Dipole-quadrupole interference in circular dichroic resonant x-ray diffraction. (a) The spin quadrupole moments are formed at a higher temperature (263 K) than the magnetic moments (230 K). (b, c) At low temperatures, the interference between the spin quadrupole and the magnetic moments is manifested by circular dichroic resonant X-ray diffraction, a magnetic signal difference between left- and right-handed X-ray beams. Credit: Institute for Basic Science

conventional magnets. For the completion of these experiments, the researchers in South Korea have collaborated with Argonne National Laboratory in the US to construct a resonant inelastic x-ray scattering beamline in Pohang Accelerator Laboratory over the last four years.

Last but not least, the researchers used a series of optical techniques, including Raman spectroscopy and magneto-optical Kerr effect measurement, to show that the formation of the spin quadrupole moments occurs at higher temperatures than the magnetic order. Within this temperature range, the iridium oxide has only spin quadrupole moments but no magnetic order, realizing a spin-nematic phase.

Taken together, this is the first direct observation of the spin quadrupole moments in a spin-nematic phase.

Inelastic X Ray Scattering Spectrometer

(a, b) Drawing (a) and photograph (b) of the resonant inelastic x-ray scattering spectrometer installed at the 1C beamline of PLS-II. Credit: Institute for Basic Science

“This research was feasible because the infrastructure and capabilities of x-ray experiments in South Korea had reached a globally competitive level,” says Prof. Kim Bumjoon, corresponding author of this study.

“The discovery of the spin-nematic phase also holds significant implications for quantum computingPerforming computation using quantum-mechanical phenomena such as superposition and entanglement.” data-gt-translate-attributes=”[{“attribute”:”data-cmtooltip”, “format”:”html”}]” tabindex=”0″ role=”link”>quantum computing and information technologies,” adds Prof. Cho Gil Young, a co-author of this study and professor at Pohang University of Science and Technology.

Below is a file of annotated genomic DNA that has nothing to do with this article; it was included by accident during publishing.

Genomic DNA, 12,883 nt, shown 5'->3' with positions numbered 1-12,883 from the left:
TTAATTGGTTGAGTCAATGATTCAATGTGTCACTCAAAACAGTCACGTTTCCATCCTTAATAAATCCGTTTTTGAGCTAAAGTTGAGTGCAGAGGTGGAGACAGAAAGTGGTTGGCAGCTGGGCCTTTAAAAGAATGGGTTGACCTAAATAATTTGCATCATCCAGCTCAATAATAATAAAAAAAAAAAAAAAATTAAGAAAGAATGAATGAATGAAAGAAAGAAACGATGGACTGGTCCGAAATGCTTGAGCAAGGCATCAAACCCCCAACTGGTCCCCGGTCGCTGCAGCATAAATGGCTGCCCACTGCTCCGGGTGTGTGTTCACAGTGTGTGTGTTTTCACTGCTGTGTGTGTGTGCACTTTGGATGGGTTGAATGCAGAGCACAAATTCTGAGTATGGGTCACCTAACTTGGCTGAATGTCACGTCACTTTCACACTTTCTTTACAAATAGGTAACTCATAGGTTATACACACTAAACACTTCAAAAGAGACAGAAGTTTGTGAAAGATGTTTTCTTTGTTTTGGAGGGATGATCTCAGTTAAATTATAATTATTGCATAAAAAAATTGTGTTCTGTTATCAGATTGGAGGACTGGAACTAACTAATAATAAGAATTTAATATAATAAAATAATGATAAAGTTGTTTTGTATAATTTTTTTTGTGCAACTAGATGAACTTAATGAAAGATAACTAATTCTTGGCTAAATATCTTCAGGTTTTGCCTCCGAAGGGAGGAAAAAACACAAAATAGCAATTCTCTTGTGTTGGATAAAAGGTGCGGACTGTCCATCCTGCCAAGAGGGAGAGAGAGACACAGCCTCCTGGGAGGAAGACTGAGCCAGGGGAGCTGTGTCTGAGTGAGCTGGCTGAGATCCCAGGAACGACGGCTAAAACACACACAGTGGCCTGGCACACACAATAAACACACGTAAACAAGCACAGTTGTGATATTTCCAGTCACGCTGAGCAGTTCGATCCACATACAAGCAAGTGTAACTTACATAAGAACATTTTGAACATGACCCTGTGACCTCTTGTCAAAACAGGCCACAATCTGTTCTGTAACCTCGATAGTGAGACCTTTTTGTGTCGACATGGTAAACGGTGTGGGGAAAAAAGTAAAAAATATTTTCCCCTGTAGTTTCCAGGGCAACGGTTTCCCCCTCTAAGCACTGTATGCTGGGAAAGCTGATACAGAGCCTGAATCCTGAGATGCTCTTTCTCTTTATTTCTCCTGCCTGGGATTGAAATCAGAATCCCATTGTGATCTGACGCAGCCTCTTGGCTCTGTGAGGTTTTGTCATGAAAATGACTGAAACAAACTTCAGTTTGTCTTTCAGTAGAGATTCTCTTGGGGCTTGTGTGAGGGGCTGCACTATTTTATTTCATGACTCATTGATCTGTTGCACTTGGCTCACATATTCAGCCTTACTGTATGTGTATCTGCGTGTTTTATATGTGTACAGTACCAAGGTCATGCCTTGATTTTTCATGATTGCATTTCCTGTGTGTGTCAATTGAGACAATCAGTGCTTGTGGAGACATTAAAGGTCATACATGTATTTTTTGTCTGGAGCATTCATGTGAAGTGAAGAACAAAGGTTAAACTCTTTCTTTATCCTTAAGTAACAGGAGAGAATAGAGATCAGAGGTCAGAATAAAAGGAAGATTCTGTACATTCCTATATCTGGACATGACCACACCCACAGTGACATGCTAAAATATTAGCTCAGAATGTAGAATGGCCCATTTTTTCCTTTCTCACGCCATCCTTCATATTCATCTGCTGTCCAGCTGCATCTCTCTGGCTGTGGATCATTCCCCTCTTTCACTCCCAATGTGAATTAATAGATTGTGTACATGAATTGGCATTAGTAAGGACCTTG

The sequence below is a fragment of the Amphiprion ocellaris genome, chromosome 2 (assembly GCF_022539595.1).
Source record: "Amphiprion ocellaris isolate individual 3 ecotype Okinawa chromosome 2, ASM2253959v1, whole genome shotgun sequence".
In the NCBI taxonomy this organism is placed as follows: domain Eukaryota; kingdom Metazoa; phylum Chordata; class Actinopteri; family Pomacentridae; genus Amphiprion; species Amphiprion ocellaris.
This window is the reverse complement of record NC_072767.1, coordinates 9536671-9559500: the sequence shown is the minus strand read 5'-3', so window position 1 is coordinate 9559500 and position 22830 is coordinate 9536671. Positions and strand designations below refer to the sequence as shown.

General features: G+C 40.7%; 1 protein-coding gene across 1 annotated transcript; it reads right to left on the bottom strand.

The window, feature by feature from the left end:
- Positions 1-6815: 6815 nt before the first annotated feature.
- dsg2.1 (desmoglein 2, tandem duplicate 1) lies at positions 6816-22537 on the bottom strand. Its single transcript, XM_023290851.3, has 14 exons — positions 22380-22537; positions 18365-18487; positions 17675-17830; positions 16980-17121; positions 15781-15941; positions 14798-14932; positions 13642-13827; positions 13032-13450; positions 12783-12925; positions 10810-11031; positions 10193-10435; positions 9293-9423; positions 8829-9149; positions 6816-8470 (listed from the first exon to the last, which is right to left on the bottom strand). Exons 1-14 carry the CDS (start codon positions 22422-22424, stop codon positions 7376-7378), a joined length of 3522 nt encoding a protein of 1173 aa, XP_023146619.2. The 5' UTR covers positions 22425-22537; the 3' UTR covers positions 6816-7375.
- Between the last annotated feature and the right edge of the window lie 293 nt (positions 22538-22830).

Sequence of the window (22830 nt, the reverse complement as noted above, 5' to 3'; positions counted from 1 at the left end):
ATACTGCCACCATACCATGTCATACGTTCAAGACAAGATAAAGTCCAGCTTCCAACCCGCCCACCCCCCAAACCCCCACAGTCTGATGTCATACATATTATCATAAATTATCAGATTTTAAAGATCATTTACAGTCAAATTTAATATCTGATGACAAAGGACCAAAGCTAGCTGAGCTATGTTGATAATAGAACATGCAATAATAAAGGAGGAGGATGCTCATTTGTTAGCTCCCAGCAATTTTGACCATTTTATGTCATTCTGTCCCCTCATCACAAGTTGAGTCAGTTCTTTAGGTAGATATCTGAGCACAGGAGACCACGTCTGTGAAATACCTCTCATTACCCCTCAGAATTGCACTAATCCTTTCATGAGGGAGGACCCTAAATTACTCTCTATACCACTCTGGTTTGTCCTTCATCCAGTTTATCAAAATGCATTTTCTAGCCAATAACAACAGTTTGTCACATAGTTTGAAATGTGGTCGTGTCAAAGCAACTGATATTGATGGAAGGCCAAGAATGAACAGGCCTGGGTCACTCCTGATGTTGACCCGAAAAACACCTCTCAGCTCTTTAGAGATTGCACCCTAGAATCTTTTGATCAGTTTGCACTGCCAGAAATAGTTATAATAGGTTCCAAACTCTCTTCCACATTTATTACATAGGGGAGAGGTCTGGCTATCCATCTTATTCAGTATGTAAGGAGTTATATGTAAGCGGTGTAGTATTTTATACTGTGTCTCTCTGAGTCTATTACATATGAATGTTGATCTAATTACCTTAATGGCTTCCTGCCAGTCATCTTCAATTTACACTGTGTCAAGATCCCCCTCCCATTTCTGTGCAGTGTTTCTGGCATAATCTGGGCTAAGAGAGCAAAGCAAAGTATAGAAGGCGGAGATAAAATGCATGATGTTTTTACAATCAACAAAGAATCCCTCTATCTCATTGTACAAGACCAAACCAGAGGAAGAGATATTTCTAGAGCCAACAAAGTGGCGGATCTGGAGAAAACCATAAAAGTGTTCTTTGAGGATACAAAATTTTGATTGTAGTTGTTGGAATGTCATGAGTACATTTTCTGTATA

Another interesting aspect of the spin-nematic phase is its potential for high-temperature superconductivity. In the spin-nematic phase, the spins are highly entangled, which was suggested by physicist P. W. Anderson as a key ingredient for high-temperature superconductivity. Furthermore, given that iridium oxide Sr2IrO4 has been extensively studied because of its striking similarities with the copper-oxide high-temperature superconducting system, which fuels a growing interest in this material as a potentially new high-temperature superconducting system, as well as its relation to the spin-nematic phase.

Reference: “Quantum spin nematic phase in a square-lattice iridate” by Hoon Kim, Jin-Kwang Kim, Junyoung Kwon, Jimin Kim, Hyun-Woo J. Kim, Seunghyeok Ha, Kwangrae Kim, Wonjun Lee, Jonghwan Kim, Gil Young Cho, Hyeokjun Heo, Joonho Jang, C. J. Sahle, A. Longo, J. Strempfer, G. Fabbris, Y. Choi, D. Haskel, Jungho Kim, J. -W. Kim and B. J. Kim, 13 December 2023, Nature.
DOI: 10.1038/s41586-023-06829-4

The study was funded by the Institute for Basic Science.

Source: SciTechDaily